Productivity and Innovation
The long-lasting stagnation in Italy has often been explained by the country’s lost of competitiveness, but focus on total factor productivity has been scarce. This column discusses the effect of capital and labour misallocation on the productivity slowdown. Such misallocation could not result from labour rigidity, but could be due to limited ICT investment and penetration. Rigid non-meritocratic management practices can greatly affect ICT exploitation, and subsequently – overall productivity growth.
Outsourcing is a controversial practice. This column looks at its effects on firm-level innovation in emerging markets. The authors find robust evidence that outsourcing is positively related to various innovation measures. However, outsourcing only leads to increased R&D spending in countries where intellectual-property rights are well-protected.
Service exports and innovation may be a source of dynamic growth for countries in the middle-income trap. This column presents new research showing some support for this optimistic view. That said, it’s clear that researchers need to improve their understanding of how firms in the services sector innovate and increase productivity, and whether better-tailored policies can promote trade and innovation in services.
Has technological progress slowed down? Have we really picked all the low-hanging fruit? This column argues that technological progress is in fact not a thing of the past. Far from it. There are myriad reasons why the future should bring more technological progress than ever before – perhaps the most important being that technological innovation itself creates questions and problems that need to be fixed through further technological progress. If we rethink how innovation happens, we have every reason to suspect that we ain’t seen nothing yet.
European offshoring mostly concerns factory jobs, but some worry that innovation will soon follow. This column shows that offshoring firms employ more people in R&D and design, introduce more frequently new products, and invest more frequently in advanced process technologies compared to non-offshoring firms. Concerns that offshoring may hurt innovation because of the lost links between production and product development are not supported by the evidence.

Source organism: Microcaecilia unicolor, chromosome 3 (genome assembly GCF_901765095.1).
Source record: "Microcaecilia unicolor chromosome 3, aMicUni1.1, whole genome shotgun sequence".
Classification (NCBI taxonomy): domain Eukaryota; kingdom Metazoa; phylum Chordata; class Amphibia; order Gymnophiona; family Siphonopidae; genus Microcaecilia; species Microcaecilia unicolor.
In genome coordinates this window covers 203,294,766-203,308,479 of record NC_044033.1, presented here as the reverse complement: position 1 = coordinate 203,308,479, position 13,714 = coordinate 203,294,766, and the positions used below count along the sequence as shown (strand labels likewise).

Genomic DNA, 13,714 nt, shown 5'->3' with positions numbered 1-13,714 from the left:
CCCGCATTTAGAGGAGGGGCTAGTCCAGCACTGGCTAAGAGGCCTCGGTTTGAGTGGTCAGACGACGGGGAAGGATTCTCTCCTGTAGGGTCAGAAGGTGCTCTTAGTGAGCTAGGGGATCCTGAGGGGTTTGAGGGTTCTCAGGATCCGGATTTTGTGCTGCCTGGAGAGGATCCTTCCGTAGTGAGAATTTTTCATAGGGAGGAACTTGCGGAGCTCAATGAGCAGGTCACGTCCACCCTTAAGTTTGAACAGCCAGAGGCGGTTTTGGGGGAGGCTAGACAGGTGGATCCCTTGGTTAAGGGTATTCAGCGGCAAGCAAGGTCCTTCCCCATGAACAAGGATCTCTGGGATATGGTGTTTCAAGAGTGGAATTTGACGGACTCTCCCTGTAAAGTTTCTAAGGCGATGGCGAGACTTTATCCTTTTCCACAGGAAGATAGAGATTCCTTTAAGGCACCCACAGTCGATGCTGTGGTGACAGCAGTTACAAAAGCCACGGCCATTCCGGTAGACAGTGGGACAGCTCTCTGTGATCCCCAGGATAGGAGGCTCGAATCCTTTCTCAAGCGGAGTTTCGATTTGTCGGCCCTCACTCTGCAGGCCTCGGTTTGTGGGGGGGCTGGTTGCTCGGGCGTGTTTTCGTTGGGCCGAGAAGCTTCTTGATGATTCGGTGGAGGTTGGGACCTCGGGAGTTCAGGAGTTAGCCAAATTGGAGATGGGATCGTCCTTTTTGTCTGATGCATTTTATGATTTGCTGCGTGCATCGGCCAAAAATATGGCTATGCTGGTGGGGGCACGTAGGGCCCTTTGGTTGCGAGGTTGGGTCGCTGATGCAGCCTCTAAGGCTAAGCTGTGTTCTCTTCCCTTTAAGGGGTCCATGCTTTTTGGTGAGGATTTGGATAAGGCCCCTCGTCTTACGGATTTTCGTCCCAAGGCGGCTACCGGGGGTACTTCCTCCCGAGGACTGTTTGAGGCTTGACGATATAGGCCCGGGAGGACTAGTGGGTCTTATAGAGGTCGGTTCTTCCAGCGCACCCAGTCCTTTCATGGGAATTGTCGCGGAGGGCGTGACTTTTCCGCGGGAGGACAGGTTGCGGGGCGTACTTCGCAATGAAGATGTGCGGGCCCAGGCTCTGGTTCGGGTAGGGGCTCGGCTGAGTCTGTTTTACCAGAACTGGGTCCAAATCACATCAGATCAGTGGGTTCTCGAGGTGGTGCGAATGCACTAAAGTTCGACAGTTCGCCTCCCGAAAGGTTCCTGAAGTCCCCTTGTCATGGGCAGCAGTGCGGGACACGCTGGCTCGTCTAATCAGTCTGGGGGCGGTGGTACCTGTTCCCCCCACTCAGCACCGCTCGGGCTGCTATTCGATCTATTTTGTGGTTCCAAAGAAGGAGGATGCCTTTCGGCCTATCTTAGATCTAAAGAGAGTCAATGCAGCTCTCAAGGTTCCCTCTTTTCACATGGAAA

Other Recent Articles:
- Does education lead to more innovation?
- The global race for inventors
- Do large departments make academics more productive?
- Unleashing growth: The decline of innovation-blocking institutions
- Cuddly or not, the design of worker insurance is critically important
- Do patent rights impede follow-on innovation?
- Do entrepreneurs matter?
- Eurozone: Looking for growth
- The architecture of innovation
- Can passenger railways curb road-traffic externalities? Empirical evidence
- Ageing and productivity: Economists and others
- Making a future for manufacturing in advanced economies
- Avoiding middle-income growth traps
- Nordic innovation: Is ‘cuddly capitalism’ really less innovative?
- Heavy technology: The process of technological diffusion over time and space
- Unbundling the incumbent: Evidence from UK broadband
- The role of firms in aggregate fluctuations
- Funding innovation: ‘How’ is as important as ‘how much’
- Is US economic growth over?
- On the use of high-powered incentives in the public sector
- A tale of two depressions: What do the new data tell us? February 2010 updateEichengreen, O’Rourke
- The ECB’s stealth bailoutSinn
- Educated in America: College graduates and high school dropoutsHeckman, LaFontaine
- Eurozone breakup would trigger the mother of all financial crisesEichengreen
- Panic-driven austerity in the Eurozone and its implicationsDe Grauwe, Ji
Adelman, 28 October 2013
Reichlin, Giugliano, 7 November 2013
Holmes, McGrattan, Prescott
Beck, De Haas, Ongena